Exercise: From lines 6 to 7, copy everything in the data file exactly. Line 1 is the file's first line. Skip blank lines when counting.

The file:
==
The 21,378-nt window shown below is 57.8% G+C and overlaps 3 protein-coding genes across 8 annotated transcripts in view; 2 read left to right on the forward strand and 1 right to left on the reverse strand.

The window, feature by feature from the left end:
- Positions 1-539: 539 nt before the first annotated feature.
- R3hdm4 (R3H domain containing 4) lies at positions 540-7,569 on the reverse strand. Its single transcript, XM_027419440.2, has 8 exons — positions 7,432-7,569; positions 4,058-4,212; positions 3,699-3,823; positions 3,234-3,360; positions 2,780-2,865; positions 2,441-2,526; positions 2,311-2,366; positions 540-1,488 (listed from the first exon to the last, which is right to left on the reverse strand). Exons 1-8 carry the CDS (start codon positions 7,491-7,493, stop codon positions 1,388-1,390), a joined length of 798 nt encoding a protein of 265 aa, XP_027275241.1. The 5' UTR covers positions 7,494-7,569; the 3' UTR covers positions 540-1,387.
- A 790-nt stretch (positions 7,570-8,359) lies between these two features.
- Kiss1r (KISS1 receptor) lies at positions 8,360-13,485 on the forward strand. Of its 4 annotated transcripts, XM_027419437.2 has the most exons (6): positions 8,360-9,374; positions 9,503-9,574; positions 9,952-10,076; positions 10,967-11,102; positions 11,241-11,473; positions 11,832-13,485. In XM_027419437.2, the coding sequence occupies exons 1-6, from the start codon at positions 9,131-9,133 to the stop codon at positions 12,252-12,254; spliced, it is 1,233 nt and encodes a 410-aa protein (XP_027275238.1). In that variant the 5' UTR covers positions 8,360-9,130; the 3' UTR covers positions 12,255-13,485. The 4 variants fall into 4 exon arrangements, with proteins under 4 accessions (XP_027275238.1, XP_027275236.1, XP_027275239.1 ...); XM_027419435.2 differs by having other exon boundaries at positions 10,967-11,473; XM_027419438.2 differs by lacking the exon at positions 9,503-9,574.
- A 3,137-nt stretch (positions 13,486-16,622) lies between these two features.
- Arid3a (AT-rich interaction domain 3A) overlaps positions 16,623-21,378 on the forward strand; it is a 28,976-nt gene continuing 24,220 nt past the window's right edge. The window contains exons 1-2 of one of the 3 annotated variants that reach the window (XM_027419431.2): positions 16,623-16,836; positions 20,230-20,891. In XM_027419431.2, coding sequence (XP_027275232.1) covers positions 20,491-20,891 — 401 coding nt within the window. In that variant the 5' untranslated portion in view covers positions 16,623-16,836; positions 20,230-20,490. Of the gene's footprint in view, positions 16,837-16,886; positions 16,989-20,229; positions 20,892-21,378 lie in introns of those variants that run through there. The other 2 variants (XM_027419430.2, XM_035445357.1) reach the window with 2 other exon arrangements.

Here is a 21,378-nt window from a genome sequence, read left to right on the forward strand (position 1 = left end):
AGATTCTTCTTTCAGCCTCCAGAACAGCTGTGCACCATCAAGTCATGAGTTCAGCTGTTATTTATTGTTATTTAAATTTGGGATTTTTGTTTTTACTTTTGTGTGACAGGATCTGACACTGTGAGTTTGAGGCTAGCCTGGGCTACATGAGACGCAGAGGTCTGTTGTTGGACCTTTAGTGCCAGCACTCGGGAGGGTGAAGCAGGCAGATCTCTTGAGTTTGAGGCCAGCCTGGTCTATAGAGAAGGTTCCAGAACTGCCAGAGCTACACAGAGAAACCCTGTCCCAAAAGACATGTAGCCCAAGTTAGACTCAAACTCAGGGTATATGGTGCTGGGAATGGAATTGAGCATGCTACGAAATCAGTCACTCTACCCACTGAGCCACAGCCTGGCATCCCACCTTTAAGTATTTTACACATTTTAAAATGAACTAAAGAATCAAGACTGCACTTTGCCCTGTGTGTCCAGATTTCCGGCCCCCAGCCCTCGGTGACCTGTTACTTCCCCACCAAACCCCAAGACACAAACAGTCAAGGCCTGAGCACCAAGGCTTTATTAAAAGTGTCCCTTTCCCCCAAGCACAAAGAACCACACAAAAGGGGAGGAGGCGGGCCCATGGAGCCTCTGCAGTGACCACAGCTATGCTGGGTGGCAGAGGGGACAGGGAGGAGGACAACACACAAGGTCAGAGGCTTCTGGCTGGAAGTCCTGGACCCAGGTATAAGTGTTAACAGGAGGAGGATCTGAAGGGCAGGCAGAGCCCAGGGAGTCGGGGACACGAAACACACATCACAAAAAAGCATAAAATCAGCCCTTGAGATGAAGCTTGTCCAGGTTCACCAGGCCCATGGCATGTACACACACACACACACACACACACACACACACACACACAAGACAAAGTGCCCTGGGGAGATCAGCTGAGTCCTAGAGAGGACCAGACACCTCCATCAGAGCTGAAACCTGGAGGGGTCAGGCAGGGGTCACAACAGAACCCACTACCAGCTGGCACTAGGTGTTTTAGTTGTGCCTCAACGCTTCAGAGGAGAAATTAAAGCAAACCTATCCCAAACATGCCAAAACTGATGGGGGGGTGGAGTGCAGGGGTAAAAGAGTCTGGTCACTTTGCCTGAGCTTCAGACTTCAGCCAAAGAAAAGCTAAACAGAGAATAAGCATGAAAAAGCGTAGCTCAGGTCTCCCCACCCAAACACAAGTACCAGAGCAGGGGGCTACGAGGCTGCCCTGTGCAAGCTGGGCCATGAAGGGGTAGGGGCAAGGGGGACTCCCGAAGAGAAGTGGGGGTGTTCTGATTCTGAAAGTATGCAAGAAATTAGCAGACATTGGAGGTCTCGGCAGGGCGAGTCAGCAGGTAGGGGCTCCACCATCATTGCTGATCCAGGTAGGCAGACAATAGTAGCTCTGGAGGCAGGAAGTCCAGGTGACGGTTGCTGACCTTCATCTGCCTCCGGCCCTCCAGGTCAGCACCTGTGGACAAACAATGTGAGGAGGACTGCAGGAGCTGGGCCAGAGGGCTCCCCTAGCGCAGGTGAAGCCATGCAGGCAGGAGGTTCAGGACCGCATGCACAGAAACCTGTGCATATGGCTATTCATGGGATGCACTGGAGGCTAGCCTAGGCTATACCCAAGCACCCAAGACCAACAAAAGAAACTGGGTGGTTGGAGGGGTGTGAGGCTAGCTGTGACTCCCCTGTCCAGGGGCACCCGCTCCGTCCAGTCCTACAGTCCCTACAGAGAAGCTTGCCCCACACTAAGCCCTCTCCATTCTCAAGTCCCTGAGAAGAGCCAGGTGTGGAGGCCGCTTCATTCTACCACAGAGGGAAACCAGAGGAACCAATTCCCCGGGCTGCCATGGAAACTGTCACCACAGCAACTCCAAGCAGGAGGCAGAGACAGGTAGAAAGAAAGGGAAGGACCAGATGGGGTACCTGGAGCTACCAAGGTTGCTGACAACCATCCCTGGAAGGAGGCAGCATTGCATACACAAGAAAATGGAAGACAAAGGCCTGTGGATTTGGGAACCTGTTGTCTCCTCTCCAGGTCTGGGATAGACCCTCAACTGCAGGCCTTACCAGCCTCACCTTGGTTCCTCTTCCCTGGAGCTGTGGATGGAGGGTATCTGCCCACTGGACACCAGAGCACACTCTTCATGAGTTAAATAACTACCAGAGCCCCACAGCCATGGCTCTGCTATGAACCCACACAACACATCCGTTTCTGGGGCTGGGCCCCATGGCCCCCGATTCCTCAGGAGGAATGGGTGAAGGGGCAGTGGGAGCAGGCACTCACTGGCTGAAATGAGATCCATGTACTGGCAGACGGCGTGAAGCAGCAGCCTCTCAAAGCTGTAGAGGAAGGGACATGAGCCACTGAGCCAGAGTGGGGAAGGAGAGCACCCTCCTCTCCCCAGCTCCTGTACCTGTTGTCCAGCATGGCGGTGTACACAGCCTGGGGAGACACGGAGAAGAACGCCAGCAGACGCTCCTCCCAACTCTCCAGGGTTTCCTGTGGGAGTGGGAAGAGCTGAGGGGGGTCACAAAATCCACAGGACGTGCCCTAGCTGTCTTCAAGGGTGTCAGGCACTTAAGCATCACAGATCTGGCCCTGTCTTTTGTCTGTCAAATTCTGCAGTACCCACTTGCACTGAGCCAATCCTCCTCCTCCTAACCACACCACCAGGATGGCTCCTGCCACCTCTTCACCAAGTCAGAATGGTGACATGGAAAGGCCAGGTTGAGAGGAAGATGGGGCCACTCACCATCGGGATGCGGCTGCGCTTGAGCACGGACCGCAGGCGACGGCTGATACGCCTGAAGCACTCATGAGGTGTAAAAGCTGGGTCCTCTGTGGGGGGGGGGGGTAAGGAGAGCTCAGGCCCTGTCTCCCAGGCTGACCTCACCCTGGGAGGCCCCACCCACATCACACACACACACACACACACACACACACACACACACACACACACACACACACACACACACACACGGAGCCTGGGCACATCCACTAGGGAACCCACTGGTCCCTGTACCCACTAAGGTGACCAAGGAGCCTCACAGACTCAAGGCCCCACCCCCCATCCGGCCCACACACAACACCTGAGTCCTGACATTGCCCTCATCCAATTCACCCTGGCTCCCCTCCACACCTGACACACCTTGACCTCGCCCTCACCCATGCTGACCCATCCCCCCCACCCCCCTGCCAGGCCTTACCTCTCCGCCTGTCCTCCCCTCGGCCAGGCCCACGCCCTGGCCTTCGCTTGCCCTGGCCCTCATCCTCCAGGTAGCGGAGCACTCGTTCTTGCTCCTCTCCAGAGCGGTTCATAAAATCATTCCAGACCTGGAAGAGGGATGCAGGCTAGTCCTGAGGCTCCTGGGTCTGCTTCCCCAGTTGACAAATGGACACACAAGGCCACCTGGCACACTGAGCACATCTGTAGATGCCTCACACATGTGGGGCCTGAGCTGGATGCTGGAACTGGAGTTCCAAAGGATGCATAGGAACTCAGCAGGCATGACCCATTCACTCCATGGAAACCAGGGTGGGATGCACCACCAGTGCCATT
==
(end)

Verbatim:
- Kiss1r (KISS1 receptor) lies at positions 8,360-13,485 on the forward strand. Of its 4 annotated transcripts, XM_027419437.2 has the most exons (6): positions 8,360-9,374; positions 9,503-9,574; positions 9,952-10,076; positions 10,967-11,102; positions 11,241-11,473; positions 11,832-13,485. In XM_027419437.2, the coding sequence occupies exons 1-6, from the start codon at positions 9,131-9,133 to the stop codon at positions 12,252-12,254; spliced, it is 1,233 nt and encodes a 410-aa protein (XP_027275238.1). In that variant the 5' UTR covers positions 8,360-9,130; the 3' UTR covers positions 12,255-13,485. The 4 variants fall into 4 exon arrangements, with proteins under 4 accessions (XP_027275238.1, XP_027275236.1, XP_027275239.1 ...); XM_027419435.2 differs by having other exon boundaries at positions 10,967-11,473; XM_027419438.2 differs by lacking the exon at positions 9,503-9,574.
- A 3,137-nt stretch (positions 13,486-16,622) lies between these two features.